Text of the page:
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MSC 351 Series Fiber Optic Incandescent Display
IEE 10000-1819-B Projection Display
 

Before the arrival of reliable, easy-to-use LED displays like the Monsanto MAN-1, companies came up with a vast array of impractical methods to display numbers and characters. Projection displays, such as the one shown here, are one of these fringe display types, and were designed to compete directly with the neon filled Nixie tubes that were the leading display of the time. Also known as a "One Plane Readout" or "In Line Display", these devices were invented by IEE in 1956 for use in their proprietary industrial control systems; the devices proved so popular with customers that IEE began producing and selling the displays as a stand-alone product.

A projection display functions like a miniature slide projector, only the "slides" are numbers, each with its own separate lamp for electrical control. In this IEE display, light from one of 12 different lamps is projected through one of 12 focusing lenses, which directs the light beam onto the appropriate number mask. Light exiting the digit mask passes through a second set of lenses, which bends the light to project the image of the digit mask onto the center of a fogged plastic screen at the front of the display.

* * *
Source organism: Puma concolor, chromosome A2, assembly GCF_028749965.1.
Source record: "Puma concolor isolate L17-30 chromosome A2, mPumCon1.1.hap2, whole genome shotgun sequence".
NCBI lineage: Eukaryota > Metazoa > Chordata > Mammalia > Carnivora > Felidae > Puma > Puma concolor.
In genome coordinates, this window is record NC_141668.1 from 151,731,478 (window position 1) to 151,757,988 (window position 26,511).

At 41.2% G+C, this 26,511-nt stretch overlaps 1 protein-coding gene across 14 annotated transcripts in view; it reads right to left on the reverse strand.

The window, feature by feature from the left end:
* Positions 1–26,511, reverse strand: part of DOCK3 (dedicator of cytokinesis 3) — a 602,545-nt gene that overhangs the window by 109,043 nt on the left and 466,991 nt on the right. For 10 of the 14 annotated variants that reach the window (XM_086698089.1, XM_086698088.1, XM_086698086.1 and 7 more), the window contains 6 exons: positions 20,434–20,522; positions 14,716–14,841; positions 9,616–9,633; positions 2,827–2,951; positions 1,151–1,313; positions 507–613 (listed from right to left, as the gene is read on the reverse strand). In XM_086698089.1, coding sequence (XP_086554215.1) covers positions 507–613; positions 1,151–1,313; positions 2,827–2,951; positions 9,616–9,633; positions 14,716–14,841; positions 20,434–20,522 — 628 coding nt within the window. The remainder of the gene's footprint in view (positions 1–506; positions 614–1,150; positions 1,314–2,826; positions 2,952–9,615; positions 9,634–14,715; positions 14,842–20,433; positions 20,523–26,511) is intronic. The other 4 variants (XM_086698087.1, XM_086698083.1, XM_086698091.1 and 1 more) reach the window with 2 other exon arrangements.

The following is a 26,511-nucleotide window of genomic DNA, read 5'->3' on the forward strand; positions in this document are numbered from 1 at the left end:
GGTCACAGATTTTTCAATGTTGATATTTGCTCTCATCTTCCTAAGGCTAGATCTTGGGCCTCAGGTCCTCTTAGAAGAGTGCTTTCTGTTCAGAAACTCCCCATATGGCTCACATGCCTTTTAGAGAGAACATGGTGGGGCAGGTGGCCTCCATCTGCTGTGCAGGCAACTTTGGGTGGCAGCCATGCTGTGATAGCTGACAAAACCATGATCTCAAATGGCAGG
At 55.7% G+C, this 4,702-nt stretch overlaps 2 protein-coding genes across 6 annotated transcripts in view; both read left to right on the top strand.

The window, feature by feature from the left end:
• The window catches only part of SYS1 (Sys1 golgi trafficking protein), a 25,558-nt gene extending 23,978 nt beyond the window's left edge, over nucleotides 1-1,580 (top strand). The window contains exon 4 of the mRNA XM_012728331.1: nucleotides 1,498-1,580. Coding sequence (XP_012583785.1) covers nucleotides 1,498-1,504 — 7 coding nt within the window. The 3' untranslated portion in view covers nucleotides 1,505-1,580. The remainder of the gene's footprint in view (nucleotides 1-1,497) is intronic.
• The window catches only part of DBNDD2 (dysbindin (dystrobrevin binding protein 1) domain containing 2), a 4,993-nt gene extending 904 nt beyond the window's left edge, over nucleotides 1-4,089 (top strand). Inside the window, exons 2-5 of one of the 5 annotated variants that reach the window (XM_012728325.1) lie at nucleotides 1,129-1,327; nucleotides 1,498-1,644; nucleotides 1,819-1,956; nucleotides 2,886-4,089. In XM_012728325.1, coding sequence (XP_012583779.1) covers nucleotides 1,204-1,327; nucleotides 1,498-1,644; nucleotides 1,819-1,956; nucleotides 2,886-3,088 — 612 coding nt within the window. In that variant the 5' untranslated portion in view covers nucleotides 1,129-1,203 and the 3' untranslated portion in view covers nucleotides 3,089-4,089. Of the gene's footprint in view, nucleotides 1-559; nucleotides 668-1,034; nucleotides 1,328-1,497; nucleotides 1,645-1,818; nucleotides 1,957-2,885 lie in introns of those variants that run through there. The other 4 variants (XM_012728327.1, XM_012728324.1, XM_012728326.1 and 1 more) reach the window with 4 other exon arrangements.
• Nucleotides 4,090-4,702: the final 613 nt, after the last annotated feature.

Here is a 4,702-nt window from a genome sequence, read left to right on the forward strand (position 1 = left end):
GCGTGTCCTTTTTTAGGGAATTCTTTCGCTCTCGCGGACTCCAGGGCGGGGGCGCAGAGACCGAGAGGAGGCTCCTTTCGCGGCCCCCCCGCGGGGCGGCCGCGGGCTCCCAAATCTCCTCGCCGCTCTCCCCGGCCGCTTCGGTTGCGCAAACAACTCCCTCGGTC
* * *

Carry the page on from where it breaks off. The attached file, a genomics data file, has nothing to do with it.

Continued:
Projection displays are complex devices with numerous parts, and were expensive to manufacture compared to a Nixie tube. For the modern hobbyist though, projection displays have several significant advantages over shaped cathode displays like Nixie tubes. Projection displays have replaceable bulbs, allowing the color of the displayed number to be changed simply by replacing the bulb with an appropriate LED light source. The digit masks in most projection displays are also replaceable, which allows for many custom display types to be quickly and easily produced. During the Cold War projection displays were quite popular for industrial control systems, since custom symbols and warning messages could be easily added to the digit mask.